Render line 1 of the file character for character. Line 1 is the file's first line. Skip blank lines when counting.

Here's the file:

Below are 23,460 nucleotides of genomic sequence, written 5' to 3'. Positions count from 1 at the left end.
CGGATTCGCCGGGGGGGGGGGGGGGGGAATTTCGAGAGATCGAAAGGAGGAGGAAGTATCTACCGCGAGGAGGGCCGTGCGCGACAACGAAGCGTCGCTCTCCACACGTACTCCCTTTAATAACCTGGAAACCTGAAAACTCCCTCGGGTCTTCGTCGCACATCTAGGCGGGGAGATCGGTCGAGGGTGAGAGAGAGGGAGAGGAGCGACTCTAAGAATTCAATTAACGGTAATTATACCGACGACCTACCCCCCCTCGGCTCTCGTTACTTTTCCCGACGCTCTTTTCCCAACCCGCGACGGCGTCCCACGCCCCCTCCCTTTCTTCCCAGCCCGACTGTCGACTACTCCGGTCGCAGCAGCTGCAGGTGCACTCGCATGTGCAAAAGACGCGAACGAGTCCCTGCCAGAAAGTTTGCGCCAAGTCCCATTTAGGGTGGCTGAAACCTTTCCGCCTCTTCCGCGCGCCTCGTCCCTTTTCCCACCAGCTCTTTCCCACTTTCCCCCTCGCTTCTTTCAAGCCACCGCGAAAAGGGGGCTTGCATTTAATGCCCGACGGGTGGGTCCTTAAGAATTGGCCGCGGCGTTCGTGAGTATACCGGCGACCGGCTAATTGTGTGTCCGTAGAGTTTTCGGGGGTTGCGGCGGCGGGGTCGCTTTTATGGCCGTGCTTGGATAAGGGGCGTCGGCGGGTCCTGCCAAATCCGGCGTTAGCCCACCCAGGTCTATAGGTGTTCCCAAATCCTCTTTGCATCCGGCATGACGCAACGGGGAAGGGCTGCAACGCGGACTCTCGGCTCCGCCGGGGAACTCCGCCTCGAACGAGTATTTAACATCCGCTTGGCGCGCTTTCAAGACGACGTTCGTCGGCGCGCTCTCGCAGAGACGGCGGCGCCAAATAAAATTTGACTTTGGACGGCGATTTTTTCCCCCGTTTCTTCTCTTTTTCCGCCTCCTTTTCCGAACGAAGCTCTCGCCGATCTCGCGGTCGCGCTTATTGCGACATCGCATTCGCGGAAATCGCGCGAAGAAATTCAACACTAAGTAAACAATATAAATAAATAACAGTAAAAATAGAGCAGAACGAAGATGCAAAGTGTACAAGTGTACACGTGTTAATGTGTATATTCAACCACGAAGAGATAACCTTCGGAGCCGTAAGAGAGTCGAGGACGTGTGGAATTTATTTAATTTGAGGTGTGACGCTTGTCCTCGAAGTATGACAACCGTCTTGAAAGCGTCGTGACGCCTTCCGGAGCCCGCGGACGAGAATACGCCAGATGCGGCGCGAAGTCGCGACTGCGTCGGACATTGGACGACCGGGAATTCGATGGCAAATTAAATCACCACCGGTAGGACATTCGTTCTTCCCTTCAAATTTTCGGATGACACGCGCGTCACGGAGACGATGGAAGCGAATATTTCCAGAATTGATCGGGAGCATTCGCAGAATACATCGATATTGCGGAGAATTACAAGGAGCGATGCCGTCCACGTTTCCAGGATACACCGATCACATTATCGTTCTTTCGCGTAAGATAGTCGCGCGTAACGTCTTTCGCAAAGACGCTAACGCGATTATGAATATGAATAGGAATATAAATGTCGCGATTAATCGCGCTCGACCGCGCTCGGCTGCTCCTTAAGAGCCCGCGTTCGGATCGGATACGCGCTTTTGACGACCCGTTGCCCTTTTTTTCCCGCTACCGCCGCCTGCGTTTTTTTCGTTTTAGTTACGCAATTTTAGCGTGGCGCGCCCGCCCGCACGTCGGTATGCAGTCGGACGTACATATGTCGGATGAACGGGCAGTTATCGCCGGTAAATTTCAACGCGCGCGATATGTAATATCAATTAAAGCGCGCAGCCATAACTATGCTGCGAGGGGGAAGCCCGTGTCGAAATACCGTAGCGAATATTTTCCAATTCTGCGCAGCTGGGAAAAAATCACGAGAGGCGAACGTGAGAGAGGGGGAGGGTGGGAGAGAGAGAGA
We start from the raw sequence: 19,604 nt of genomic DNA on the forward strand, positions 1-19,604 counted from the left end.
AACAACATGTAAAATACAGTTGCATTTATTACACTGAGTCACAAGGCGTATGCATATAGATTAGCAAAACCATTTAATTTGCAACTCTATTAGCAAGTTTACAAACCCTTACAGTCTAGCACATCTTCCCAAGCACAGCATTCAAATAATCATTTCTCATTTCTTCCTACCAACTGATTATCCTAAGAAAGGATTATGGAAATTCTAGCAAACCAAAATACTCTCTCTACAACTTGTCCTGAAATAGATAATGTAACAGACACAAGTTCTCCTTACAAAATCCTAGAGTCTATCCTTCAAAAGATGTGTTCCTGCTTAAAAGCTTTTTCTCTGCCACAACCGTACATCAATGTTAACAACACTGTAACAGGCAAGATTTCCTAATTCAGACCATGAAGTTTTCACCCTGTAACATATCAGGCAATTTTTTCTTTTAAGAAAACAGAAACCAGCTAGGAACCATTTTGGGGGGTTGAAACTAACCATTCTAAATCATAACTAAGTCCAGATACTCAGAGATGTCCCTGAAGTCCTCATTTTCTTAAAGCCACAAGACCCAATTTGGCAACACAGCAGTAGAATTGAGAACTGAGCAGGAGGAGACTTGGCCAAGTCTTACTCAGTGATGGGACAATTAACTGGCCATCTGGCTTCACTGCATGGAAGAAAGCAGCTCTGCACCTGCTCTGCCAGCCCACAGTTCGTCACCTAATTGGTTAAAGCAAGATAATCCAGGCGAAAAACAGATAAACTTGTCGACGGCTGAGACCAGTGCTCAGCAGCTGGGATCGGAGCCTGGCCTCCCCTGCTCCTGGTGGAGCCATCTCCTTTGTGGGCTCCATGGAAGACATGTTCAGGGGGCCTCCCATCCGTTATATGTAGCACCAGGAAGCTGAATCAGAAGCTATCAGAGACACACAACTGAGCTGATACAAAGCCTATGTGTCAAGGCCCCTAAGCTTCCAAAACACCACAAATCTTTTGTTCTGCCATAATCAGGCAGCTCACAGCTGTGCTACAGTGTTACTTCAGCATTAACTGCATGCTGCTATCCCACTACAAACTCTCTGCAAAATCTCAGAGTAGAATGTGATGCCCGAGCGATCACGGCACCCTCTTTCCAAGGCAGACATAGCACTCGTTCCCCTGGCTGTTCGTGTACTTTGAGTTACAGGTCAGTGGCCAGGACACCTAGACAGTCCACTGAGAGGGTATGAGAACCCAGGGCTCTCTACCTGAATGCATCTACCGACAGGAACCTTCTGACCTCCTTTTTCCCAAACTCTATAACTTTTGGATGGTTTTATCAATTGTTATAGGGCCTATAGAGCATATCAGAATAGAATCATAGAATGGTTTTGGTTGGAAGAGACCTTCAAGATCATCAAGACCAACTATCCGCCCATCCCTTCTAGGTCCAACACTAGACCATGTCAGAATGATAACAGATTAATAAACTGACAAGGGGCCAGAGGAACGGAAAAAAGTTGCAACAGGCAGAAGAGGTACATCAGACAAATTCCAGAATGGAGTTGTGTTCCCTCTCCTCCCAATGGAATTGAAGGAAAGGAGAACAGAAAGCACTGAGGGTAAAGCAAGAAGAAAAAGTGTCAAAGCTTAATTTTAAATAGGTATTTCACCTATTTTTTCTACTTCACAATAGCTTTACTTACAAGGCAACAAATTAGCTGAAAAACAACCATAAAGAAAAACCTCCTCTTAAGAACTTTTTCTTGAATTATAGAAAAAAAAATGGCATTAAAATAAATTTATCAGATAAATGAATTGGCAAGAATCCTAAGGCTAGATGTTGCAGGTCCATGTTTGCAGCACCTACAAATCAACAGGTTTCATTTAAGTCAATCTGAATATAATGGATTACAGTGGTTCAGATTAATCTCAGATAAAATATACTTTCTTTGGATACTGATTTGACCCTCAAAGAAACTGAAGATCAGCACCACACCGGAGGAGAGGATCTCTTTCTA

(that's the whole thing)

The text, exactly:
Below are 23,460 nucleotides of genomic sequence, written 5' to 3'. Positions count from 1 at the left end.